It'd be easier if people weren't afraid of self-driving cars.
Every day about 100 people die in car crashes on U.S. roads. That death toll is a major reason why both Congress and the Trump administration are backing automotive efforts to develop and deploy self-driving cars as quickly as possible.
However, officials’ eagerness far exceeds the degree to which the public views this as a serious concern, and overestimates the public’s willingness to see its driving patterns radically altered. As those of us involved in studies of technology and society have come to understand, foisting a technical fix on a skeptical public can lead to a backlash that sets back the cause indefinitely. The backlash over nuclear power and genetically modified organisms are exemplary of the problems that arise from rushing technology in the face of public fears. Public safety on the roads is too important to chance consumer backlash.
I recommend industry, government and consumers take a more measured and incremental approach to full autonomy. Initially emphasizing technologies that can assist human drivers – rather than the abilities of cars to drive themselves – will somewhat delay the day all those lives are saved on U.S. roads. But it will start saving some lives right away, and is more likely to avoid mass rejection of the new technology.
Most Americans are indifferent to what officials and safety advocates see as a serious problem. They react in horror to the deaths of even a few dozen passengers in a relatively infrequent airline crash but think little about the 100 lives lost daily from driving. The rewards from driving, such as personal freedom and convenience, overwhelm fears. In fact, most people believe their driving skills are better than average, making them more likely to think they’ll avoid the tragedies that befall others.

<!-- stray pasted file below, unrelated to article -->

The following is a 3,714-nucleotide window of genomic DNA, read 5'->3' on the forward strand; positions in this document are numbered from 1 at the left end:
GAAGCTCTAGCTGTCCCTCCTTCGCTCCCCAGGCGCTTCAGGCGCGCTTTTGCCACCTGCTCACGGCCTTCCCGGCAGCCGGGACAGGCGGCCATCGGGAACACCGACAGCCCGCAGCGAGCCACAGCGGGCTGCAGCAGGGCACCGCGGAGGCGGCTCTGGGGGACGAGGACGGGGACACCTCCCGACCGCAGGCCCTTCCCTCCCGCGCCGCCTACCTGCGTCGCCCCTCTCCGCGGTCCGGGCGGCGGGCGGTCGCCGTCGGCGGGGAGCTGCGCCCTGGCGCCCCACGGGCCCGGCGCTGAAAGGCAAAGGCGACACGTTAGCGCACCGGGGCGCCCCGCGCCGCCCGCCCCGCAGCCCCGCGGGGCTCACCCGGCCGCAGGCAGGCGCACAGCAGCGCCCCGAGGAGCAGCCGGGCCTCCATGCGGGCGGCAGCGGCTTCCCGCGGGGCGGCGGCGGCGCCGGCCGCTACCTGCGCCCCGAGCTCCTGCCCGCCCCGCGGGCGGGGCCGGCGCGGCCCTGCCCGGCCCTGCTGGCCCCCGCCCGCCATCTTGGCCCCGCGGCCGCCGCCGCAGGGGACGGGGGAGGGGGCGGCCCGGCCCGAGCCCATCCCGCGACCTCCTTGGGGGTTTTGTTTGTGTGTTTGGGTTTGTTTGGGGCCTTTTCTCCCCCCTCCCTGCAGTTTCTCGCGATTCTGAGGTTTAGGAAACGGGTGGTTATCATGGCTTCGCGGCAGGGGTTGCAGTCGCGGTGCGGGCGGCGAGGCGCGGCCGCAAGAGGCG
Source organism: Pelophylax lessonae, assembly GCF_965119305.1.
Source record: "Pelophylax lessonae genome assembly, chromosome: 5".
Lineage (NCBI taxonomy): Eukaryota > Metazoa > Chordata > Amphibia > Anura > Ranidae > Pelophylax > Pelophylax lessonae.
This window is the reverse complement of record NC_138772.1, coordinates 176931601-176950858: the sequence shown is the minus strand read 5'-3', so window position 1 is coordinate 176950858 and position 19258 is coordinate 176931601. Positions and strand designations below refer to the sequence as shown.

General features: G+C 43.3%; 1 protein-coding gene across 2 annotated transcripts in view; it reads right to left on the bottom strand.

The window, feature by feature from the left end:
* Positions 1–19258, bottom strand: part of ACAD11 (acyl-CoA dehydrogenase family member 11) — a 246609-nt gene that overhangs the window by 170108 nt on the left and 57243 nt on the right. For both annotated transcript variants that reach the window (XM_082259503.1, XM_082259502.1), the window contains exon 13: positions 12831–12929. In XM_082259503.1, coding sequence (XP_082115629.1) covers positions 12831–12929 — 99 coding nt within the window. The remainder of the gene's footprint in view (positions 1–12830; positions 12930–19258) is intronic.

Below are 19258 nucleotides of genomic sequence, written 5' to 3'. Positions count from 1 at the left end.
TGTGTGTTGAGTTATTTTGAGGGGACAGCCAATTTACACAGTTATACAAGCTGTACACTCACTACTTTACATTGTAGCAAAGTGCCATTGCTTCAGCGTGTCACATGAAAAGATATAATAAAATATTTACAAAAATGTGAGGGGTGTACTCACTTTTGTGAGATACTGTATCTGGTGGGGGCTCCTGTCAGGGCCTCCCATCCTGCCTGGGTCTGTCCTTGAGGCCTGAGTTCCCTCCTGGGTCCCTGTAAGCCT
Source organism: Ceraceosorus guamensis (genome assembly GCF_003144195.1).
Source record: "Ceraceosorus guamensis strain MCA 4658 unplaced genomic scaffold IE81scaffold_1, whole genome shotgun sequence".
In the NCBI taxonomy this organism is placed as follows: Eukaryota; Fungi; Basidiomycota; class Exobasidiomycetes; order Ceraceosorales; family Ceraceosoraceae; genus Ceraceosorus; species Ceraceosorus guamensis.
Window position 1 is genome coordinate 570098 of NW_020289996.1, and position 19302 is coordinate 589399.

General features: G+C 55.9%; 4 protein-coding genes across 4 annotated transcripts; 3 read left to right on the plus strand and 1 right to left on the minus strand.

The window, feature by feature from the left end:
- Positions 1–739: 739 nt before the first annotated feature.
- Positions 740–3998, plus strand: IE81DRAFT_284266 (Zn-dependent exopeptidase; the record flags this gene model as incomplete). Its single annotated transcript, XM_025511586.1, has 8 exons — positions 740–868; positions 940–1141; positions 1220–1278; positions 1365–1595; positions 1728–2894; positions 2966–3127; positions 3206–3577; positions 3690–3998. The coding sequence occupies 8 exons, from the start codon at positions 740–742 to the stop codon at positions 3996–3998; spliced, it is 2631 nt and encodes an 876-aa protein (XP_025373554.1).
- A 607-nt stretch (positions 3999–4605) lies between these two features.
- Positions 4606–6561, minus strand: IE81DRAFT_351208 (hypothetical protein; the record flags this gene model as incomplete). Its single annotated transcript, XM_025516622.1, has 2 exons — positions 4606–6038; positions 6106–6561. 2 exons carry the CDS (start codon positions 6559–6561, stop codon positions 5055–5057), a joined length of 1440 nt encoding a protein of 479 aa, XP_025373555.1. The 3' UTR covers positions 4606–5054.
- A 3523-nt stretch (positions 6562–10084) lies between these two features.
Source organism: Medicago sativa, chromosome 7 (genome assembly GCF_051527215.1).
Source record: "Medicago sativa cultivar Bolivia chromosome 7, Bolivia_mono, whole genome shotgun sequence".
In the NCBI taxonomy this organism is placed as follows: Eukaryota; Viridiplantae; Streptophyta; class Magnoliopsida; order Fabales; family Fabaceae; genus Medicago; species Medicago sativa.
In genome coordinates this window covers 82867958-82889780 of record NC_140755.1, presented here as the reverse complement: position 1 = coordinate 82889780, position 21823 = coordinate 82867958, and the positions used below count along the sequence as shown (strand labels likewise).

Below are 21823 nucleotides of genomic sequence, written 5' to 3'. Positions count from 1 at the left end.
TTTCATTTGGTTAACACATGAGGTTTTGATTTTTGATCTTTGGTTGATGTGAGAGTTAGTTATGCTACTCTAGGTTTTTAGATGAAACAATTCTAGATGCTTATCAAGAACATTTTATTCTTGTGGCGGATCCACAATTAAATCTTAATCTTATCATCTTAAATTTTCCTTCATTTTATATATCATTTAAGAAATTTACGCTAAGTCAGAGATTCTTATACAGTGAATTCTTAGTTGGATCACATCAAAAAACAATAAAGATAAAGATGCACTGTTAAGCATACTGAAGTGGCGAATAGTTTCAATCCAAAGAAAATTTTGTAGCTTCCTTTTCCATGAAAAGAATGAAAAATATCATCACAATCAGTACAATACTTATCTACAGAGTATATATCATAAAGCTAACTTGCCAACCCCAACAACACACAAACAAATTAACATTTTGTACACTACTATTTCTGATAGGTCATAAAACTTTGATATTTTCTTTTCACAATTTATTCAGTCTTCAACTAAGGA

As a result, the push for autonomous driving on the basis of improved safety is a solution to a situation the public doesn’t consider a serious problem. We know from the studies of psychologist Paul Slovic that the public is very uncomfortable with novel technologies that cede human control to machines. This is particularly true, in a phenomenon called “betrayal aversion,” when the benefits of technologies are overpromised and reality doesn’t appear to be consistent with those expectations. Unless self-driving cars can dramatically reduce fatalities, the public may remain skeptical.
Surveys show the American public is far from sold on the safety benefits of autonomous vehicles. A recent survey by the Pew Research Center revealed that more than half of the American public would be worried about riding in an autonomous vehicle due to concerns over safety and the lack of control.
Another survey found that only 15 percent of people would prefer autonomous vehicles to traditional human-driven cars. It’s true that some groups (men, people with more education and people under 45) are less worried than others, but these differences of opinion are less significant than the overall public view. Aside from simply the fear of being in these vehicles without the option of control, much of the American public still relishes the joy of the driving experience.
Public fears may ease as people become familiar with self-driving cars, but this experience needs to be gained gradually over time. The mental chasm between having complete control over the vehicle to the complete absence of control is huge. Consumer advocates are already warning public officials that federal laws and rules designed to hasten the movement to autonomy are too permissive, and risk triggering a public backlash.
A steady stream of crashes, both serious and minor, would simply reinforce public fears that self-driving cars are not safe. The media, sensitive to these fears, will be eager to cry betrayal when there is a contradiction between these accidents and the technology’s rationale. And politicians, wanting to be seen as protectors of public health, may promote a new “Make America Drive Again” movement.
To avoid public backlash or overreaction, industry and government should not rush, but rather move more deliberately toward deploying fully autonomous cars on U.S. roads. There is still much the industry can do in terms of cutting-edge technology to assist drivers. Innovations such as adaptive cruise control and automatic emergency braking already have considerable public support and will work to acclimate the public to more advanced stages of driver autonomy.
Government and industry are right to continue inventing and innovating technologies that can contribute to autonomous vehicles. But rather than racing to get self-driving cars on U.S. roads, they should slow the rollout down to a pace the public can adjust to. That way, the safety benefits can be both real and long-lasting.